While Trump Implements Immigration Policy, Canada’s Trudeau Welcomes Refugees

Canada's Prime Minister Justin Trudeau speaks to the media at the end of a two-day cabinet retreat in Calgary, Alberta, Canada January 24, 2017. REUTERS/Chris Bolin

Canada’s Prime Minister Justin Trudeau speaks to the media at the end of a two-day cabinet retreat. Credit: Reuters/Chris Bolin

Ottawa/Toronto: Prime Minister Justin Trudeau welcomed those fleeing war and persecution on Saturday even as Canadian airlines said they would turn back US-bound passengers to comply with an immigration ban on people from seven Muslim-majority countries.

In pointed tweets a day after US President Donald Trump put a four-month hold on allowing refugees into the US and temporarily barred travellers from the seven countries, Trudeau said refugees were welcome in Canada.

“To those fleeing persecution, terror & war, Canadians will welcome you, regardless of your faith. Diversity is our strength #WelcomeToCanada,” Trudeau said on Twitter.

A second tweet, also timed to coincide with outrage over Trump’s immigration policy, included a 2015 photo of Trudeau welcoming a Syrian refugee at a Canadian airport.

Confusion abounded at airports around the world on Saturday as officials tried to interpret the new US rules.

Trudeau’s office said US authorities had confirmed Canadian passport holders, including dual citizens from the seven countries, would not be affected.

Trudeau has walked a fine line with the Trump administration, avoiding direct criticism while promoting the progressive policies of his one-year-old Liberal government.

The prime minister would discuss Canada’s immigration and refugee policies with Trump, Trudeau’s press secretary, Cameron Ahmad, said. He did not say when that would be.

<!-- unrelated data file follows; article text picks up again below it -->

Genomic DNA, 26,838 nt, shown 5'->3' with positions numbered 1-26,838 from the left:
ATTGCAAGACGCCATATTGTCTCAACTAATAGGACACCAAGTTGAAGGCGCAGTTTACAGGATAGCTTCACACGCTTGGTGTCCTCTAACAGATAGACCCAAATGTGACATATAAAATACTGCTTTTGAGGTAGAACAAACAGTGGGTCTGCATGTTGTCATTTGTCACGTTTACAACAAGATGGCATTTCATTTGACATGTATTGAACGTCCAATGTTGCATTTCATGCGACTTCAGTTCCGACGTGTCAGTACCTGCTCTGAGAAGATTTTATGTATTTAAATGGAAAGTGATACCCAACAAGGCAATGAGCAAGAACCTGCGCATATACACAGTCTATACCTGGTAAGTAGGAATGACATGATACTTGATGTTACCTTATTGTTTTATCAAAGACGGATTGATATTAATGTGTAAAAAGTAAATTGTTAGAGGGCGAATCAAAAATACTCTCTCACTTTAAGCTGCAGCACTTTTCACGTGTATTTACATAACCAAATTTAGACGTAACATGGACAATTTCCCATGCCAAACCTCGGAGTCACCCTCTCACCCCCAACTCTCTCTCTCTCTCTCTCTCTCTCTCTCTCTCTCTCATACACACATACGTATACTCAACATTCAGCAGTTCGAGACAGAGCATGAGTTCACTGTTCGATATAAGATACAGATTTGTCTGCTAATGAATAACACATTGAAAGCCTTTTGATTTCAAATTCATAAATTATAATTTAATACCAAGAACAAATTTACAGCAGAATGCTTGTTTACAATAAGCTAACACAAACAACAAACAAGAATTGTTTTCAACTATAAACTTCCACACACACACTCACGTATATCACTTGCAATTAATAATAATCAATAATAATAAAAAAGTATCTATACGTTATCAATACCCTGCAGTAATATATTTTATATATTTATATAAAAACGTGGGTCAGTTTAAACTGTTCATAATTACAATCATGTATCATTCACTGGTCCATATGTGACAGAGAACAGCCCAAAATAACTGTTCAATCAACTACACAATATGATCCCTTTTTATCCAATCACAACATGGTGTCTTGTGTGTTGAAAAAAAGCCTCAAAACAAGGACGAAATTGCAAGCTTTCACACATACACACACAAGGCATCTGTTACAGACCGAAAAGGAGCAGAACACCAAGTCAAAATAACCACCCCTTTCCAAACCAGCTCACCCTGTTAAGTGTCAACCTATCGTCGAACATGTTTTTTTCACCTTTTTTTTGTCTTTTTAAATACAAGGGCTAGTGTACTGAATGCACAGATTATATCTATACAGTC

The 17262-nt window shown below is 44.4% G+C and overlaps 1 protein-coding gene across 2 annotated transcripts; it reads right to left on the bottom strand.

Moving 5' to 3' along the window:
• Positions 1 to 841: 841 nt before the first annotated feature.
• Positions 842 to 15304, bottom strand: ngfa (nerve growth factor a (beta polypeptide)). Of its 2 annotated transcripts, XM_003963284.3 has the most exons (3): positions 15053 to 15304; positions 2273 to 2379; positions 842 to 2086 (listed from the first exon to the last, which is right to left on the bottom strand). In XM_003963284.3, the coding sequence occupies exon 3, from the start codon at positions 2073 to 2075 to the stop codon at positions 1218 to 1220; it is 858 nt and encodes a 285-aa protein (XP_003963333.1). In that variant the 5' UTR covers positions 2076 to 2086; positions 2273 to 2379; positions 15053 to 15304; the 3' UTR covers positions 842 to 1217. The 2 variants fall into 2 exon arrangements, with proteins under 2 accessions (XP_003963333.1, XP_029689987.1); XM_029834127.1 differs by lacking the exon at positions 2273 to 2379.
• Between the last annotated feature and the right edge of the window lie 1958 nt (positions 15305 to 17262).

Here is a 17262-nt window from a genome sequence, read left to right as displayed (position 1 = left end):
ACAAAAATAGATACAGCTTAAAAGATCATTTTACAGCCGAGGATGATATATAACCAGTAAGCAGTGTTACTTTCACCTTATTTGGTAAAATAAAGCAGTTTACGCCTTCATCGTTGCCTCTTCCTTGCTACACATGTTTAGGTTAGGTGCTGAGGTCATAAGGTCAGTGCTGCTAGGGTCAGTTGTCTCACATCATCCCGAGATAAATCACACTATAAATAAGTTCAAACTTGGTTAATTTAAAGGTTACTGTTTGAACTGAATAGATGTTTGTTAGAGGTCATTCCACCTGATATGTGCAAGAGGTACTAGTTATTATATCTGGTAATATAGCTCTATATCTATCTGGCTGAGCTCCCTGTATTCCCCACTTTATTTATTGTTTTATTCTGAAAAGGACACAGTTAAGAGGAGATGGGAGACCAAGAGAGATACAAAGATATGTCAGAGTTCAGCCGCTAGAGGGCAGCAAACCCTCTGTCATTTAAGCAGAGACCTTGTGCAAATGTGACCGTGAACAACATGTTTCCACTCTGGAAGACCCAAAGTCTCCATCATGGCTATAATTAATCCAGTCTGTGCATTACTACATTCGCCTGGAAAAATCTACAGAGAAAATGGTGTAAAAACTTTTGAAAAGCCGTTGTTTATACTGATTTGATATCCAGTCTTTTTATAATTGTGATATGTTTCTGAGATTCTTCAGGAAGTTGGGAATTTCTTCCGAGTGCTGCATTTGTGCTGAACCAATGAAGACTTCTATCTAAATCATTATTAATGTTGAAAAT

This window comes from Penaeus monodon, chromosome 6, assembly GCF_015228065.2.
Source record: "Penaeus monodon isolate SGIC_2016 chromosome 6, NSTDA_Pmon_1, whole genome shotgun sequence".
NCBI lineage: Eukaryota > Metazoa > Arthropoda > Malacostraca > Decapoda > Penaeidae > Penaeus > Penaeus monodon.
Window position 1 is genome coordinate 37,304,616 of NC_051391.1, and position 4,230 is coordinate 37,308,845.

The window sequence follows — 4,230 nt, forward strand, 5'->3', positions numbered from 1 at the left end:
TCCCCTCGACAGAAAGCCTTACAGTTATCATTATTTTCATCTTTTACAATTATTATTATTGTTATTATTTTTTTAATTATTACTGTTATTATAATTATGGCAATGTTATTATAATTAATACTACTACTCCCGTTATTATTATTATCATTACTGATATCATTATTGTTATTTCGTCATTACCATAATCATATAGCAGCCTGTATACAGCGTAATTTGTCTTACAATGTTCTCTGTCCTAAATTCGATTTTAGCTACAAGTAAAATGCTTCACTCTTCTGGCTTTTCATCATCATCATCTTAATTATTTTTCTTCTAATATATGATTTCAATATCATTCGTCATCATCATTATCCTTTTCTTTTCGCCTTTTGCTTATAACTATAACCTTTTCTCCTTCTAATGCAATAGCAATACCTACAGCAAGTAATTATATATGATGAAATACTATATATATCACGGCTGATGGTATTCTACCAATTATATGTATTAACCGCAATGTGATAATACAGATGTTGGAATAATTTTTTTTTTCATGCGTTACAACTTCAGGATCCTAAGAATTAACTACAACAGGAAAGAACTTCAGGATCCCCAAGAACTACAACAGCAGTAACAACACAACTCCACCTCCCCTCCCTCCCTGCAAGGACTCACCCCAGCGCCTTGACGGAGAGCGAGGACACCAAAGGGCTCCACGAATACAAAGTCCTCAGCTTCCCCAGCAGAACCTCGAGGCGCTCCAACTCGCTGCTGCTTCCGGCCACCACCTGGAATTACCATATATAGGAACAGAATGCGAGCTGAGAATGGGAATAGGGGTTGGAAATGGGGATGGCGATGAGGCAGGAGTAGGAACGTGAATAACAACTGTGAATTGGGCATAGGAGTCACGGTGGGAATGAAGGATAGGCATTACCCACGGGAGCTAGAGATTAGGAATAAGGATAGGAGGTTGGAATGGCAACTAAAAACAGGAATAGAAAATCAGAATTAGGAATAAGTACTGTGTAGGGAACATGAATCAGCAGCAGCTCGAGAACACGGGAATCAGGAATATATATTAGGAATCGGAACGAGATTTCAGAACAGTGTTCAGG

WestJet Airlines said it turned back a passenger bound for the US on Saturday to comply with Trump’s executive order but did not say which country the passenger had come from. Spokeswoman Lauren Stewart said the airline would give full refunds to anyone affected.

In the western province of Saskatchewan, Iranian doctoral student Mohammadreza Tayfeh found himself comforting the Delta Air Lines employee he called about a refund.

“I said, ‘It’s all right. It’s going to be fine. Don’t worry about it.’ She was so upset,” he said in an interview from Saskatoon.

Tayfeh, an engineering student living in Canada for seven years, had been invited to San Diego to meet with investors for his telecom business. While he had a visitor’s visa, he missed the cutoff to travel by hours.

He decided not to risk flying from Saskatchewan in case he was detained on arrival in the US. He said an Iranian friend who has been living in the US and working at NASA for years was detained at the Doha airport in Qatar late Friday.

“You don’t want to put yourself in that situation, to go there and they ask you questions and just deport you,” he said.

In Vancouver, an employee at the American Airlines counter said one person travelling on an Iranian passport had been turned away Saturday morning.

Air Canada said it was complying with the order but did not comment on whether it had denied anyone travel.

A Porter Airlines spokesman said the Toronto-based carrier will be restricting passengers from travelling to the US from the listed countries until further notice.